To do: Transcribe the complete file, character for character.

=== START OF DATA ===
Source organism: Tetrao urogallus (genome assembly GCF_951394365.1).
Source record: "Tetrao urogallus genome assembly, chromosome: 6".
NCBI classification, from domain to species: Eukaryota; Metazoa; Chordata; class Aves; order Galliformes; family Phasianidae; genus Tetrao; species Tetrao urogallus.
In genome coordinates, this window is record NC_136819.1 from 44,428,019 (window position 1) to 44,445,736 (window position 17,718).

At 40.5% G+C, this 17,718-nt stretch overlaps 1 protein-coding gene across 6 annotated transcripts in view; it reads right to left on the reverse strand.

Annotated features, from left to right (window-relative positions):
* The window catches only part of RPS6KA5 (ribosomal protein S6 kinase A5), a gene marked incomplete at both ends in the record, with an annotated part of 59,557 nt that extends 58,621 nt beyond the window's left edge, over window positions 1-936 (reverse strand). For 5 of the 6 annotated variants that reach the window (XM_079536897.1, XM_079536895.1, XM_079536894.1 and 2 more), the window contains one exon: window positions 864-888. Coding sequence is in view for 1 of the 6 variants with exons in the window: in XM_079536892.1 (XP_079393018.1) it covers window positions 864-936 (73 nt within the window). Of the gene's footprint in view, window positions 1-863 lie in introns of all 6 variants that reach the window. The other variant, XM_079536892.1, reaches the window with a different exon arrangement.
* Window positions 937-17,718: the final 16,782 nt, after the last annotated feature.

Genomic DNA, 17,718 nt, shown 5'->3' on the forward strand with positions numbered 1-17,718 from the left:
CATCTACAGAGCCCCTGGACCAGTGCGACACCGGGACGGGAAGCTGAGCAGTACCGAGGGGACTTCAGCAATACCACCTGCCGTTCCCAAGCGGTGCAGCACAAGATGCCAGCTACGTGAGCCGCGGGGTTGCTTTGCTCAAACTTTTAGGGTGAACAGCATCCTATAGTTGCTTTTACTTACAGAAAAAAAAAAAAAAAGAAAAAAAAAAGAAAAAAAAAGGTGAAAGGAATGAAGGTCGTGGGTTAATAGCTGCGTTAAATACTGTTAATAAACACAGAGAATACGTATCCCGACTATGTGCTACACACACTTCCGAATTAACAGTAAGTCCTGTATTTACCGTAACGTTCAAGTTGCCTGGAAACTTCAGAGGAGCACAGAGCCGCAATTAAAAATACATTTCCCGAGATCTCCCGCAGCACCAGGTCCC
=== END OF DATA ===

Source organism: Tetrao urogallus (genome assembly GCF_951394365.1).
Source record: "Tetrao urogallus genome assembly, chromosome: 6".
NCBI classification, from domain to species: Eukaryota; Metazoa; Chordata; class Aves; order Galliformes; family Phasianidae; genus Tetrao; species Tetrao urogallus.
In genome coordinates, this window is record NC_136819.1 from 44,428,019 (window position 1) to 44,445,736 (window position 17,718).

At 40.5% G+C, this 17,718-nt stretch overlaps 1 protein-coding gene across 6 annotated transcripts in view; it reads right to left on the reverse strand.

Annotated features, from left to right (window-relative positions):
* The window catches only part of RPS6KA5 (ribosomal protein S6 kinase A5), a gene marked incomplete at both ends in the record, with an annotated part of 59,557 nt that extends 58,621 nt beyond the window's left edge, over window positions 1-936 (reverse strand). For 5 of the 6 annotated variants that reach the window (XM_079536897.1, XM_079536895.1, XM_079536894.1 and 2 more), the window contains one exon: window positions 864-888. Coding sequence is in view for 1 of the 6 variants with exons in the window: in XM_079536892.1 (XP_079393018.1) it covers window positions 864-936 (73 nt within the window). Of the gene's footprint in view, window positions 1-863 lie in introns of all 6 variants that reach the window. The other variant, XM_079536892.1, reaches the window with a different exon arrangement.
* Window positions 937-17,718: the final 16,782 nt, after the last annotated feature.

Genomic DNA, 17,718 nt, shown 5'->3' on the forward strand with positions numbered 1-17,718 from the left:
CATCTACAGAGCCCCTGGACCAGTGCGACACCGGGACGGGAAGCTGAGCAGTACCGAGGGGACTTCAGCAATACCACCTGCCGTTCCCAAGCGGTGCAGCACAAGATGCCAGCTACGTGAGCCGCGGGGTTGCTTTGCTCAAACTTTTAGGGTGAACAGCATCCTATAGTTGCTTTTACTTACAGAAAAAAAAAAAAAAAGAAAAAAAAAAGAAAAAAAAAGGTGAAAGGAATGAAGGTCGTGGGTTAATAGCTGCGTTAAATACTGTTAATAAACACAGAGAATACGTATCCCGACTATGTGCTACACACACTTCCGAATTAACAGTAAGTCCTGTATTTACCGTAACGTTCAAGTTGCCTGGAAACTTCAGAGGAGCACAGAGCCGCAATTAAAAATACATTTCCCGAGATCTCCCGCAGCACCAGGTCCC